6. Sync "Do Not Disturb" via iCloud.
    When someone doesn't want to be disturbed, one could assume he doesn't want to be disturbed on any of his devices. Sync this switching on and off of the "Do Not Disturb" setting between all devices registered with the same iCloud ID. No-one feels like switching to "Do Not Disturb" mode on three seperate devices every night before going to bed. The same goes for "Airplane Mode".

  7. Make iCloud work for movies outside USA. (Update: Apple added this on 2013-02-27)
    This one's easy. When you're not in the USA, deleting a purchased movie from iTunes will delete it forever. It does not work the way music does outside of the United States. If it doesn't, then why does iTunes tells us: "Your movie purchases in iCloud will also appear whenever you're signed into the iTunes Store." Clearly it doesn't. Your movie purchase will not appear once you've deleted it. There is no re-downloading movies.

  8. Update iWork. (Update: Apple released iWork '13 on 2013-10-22)
    iWork dates back to January 2009. That's 4 years. That's older than most people's computers. It's seriously lagging behind in functionality. You only need one example: it still has a separate window for Search & Replace. Enough said.

  9. Remove excessive skeuomorphism. (Update: Apple released iOS 7 on 2013-09-18)
    Skeuomorphism is a good thing. Windows 8 looks too stark. But in iOS and OS X it has been overdone. iBooks is ridiculous, and it's telling that in an update Apple added the option to remove the book artefacts around pages. The calendar is ridiculous as well and we don't need shredding animations when deleting a Passbook ticket. Skeuomorph icons are a good idea because we do need to quickly recognize objects as address books and calendars, but the applications don't have to function like their physical instantiations.

  10. Update some OS X behaviour.
    When cmd+tabbing to Finder and no Finder window is open, or if it is minimised, show it anyway. I know it might not adhere to OS X's window-model but it's been an annoyance for years, especially for people switching away from Windows. Do not make us stare like fools at our desktop where seemingly nothing happened other than then menubar changing to "Finder". Just open a new Finder window, OK?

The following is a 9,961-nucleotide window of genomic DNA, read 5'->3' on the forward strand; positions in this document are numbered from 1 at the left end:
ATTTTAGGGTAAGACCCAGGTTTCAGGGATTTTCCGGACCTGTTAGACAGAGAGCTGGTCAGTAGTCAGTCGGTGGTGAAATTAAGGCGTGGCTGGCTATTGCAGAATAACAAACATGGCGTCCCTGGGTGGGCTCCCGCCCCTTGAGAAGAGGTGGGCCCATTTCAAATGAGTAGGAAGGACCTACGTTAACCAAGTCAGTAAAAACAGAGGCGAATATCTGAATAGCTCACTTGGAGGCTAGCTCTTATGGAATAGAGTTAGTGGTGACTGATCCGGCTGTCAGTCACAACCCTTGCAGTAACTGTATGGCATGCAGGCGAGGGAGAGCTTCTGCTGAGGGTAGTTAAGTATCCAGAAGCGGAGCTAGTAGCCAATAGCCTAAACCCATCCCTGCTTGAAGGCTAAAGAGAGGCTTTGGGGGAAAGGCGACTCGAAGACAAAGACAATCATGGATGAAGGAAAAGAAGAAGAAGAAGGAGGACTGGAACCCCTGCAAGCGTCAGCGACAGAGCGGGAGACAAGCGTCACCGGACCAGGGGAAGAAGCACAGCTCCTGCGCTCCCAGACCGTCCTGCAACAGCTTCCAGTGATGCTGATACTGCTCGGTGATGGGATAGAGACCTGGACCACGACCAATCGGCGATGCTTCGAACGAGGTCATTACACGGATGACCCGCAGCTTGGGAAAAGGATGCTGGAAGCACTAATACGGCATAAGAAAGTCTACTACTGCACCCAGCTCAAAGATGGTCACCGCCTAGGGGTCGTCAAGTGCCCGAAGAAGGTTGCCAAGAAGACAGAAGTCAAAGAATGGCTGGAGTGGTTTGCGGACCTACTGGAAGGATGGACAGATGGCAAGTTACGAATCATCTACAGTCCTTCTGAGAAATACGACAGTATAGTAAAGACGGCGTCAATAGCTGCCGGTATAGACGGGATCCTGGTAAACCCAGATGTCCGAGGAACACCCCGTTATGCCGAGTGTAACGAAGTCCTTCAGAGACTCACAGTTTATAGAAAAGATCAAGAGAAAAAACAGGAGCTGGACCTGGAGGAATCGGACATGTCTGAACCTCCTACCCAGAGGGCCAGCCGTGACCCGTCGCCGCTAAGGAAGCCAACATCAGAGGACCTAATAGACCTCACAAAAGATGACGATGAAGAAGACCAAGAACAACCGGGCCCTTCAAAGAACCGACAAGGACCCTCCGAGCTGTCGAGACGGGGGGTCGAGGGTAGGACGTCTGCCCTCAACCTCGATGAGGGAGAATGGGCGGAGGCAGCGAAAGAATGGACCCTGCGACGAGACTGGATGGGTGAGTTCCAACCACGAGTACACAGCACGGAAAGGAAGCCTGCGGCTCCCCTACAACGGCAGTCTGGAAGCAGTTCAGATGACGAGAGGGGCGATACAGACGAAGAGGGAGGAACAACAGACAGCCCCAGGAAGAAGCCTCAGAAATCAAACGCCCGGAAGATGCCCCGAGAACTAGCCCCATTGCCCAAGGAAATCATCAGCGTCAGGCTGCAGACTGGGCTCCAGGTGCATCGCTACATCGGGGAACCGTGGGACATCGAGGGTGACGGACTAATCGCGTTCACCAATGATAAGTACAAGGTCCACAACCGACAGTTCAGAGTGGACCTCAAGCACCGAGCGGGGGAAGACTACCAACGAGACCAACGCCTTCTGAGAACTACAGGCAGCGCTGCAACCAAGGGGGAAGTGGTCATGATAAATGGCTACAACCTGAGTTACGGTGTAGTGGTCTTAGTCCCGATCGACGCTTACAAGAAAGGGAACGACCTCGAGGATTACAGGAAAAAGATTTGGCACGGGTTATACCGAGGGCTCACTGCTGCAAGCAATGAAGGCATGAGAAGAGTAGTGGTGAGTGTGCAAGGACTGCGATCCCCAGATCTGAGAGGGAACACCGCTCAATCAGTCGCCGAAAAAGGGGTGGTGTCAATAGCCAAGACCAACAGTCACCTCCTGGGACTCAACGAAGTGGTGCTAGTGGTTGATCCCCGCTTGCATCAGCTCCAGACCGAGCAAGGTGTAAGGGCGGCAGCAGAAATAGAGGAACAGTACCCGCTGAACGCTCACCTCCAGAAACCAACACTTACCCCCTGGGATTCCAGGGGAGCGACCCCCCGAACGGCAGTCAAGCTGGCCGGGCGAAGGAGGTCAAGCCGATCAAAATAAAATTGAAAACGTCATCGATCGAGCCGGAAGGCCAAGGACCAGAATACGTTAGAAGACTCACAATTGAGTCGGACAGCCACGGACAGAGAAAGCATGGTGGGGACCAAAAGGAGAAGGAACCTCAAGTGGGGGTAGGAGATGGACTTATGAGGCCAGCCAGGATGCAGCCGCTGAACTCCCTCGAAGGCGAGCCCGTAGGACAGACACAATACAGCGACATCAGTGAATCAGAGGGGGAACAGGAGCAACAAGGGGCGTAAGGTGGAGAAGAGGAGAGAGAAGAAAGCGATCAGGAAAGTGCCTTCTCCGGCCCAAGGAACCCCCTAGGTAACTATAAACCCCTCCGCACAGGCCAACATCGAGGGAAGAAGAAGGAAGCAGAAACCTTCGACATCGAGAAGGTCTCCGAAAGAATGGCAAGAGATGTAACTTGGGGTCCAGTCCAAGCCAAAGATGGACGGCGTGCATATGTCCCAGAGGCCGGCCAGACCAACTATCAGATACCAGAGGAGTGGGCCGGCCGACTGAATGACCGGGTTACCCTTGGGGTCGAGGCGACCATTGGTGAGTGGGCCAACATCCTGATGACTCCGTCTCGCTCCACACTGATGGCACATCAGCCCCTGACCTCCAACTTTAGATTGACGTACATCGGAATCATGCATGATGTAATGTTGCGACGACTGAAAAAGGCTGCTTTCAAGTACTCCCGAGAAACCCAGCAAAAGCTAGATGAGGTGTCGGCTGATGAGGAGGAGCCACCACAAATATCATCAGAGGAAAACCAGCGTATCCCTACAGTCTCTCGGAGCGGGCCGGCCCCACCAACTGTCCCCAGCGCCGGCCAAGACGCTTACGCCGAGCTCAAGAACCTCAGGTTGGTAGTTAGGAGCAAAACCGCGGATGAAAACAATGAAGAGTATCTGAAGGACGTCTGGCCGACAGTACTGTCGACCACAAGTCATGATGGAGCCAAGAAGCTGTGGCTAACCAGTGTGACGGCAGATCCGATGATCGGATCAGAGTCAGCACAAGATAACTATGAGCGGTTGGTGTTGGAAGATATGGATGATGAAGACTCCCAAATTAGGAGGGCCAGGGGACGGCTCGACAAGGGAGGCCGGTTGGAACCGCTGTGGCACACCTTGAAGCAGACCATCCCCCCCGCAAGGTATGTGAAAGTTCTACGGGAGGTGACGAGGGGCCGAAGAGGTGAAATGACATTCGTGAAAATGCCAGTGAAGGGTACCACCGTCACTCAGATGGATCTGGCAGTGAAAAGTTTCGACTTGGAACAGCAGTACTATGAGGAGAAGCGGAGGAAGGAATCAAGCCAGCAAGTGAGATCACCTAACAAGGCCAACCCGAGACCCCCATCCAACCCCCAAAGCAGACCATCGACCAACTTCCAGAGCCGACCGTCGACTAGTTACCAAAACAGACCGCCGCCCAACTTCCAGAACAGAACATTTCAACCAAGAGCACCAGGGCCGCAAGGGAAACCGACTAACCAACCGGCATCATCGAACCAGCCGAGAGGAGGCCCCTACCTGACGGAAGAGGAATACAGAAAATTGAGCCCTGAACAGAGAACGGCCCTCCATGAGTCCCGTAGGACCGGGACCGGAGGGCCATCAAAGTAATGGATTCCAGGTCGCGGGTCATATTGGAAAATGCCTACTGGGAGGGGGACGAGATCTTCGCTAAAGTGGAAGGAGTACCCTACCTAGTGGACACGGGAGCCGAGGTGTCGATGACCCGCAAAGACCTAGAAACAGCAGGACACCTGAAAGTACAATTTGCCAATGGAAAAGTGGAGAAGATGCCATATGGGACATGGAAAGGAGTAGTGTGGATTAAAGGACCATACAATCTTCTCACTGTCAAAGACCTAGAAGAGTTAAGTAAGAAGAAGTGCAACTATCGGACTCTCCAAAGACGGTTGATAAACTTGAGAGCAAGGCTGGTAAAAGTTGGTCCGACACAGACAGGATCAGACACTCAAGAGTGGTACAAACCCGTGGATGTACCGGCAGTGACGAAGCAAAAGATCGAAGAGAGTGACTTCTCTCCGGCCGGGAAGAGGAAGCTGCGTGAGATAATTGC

On the same topic, get rid of the buttons to minimise and zoom windows. Zooming has not been doing what people have been expecting it to be doing for years. The people who "get" the zoom button are so few that they won't mourn its removal. Declutter the UI and get rid of zoom. You either drag the window out to your preferred dimensions or you go full-screen. No "zooming".
    Get rid of the minimise button as well, or find a way to make it "just work". Why introduce a preference to minimise windows in their Dock icons when it's almost impossible to get them back? It is very unintuitive. People need to hit F3 for Mission Control and see their windows. If there are any minimised, show them below the line like it was in previous OS X versions.

There you have it, my wish list of things Apple needs to address in order to reinstate the confidence its customers should have when using their products. I could have added more but ten things is enough. Let's hope they find their way to this page. Let's make things just work.